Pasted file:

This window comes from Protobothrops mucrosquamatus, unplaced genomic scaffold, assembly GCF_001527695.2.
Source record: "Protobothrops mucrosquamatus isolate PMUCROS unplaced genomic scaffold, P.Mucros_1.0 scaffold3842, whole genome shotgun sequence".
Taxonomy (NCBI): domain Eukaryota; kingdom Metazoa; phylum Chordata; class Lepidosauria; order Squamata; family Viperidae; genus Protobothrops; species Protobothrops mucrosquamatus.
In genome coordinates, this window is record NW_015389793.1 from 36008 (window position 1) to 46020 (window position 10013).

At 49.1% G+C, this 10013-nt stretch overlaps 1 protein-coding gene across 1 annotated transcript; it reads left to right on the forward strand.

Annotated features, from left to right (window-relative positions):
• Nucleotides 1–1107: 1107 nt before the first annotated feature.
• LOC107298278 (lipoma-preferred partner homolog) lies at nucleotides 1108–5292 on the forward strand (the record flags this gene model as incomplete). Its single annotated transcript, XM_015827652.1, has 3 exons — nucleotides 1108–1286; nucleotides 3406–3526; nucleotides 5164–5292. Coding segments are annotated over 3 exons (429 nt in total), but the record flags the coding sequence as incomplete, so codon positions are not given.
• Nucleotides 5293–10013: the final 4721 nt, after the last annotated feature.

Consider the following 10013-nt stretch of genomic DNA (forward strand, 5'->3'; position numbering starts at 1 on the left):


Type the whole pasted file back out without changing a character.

This window comes from Protobothrops mucrosquamatus, unplaced genomic scaffold, assembly GCF_001527695.2.
Source record: "Protobothrops mucrosquamatus isolate PMUCROS unplaced genomic scaffold, P.Mucros_1.0 scaffold3842, whole genome shotgun sequence".
Taxonomy (NCBI): domain Eukaryota; kingdom Metazoa; phylum Chordata; class Lepidosauria; order Squamata; family Viperidae; genus Protobothrops; species Protobothrops mucrosquamatus.
In genome coordinates, this window is record NW_015389793.1 from 36008 (window position 1) to 46020 (window position 10013).

At 49.1% G+C, this 10013-nt stretch overlaps 1 protein-coding gene across 1 annotated transcript; it reads left to right on the forward strand.

Annotated features, from left to right (window-relative positions):
• Nucleotides 1–1107: 1107 nt before the first annotated feature.
• LOC107298278 (lipoma-preferred partner homolog) lies at nucleotides 1108–5292 on the forward strand (the record flags this gene model as incomplete). Its single annotated transcript, XM_015827652.1, has 3 exons — nucleotides 1108–1286; nucleotides 3406–3526; nucleotides 5164–5292. Coding segments are annotated over 3 exons (429 nt in total), but the record flags the coding sequence as incomplete, so codon positions are not given.
• Nucleotides 5293–10013: the final 4721 nt, after the last annotated feature.

Consider the following 10013-nt stretch of genomic DNA (forward strand, 5'->3'; position numbering starts at 1 on the left):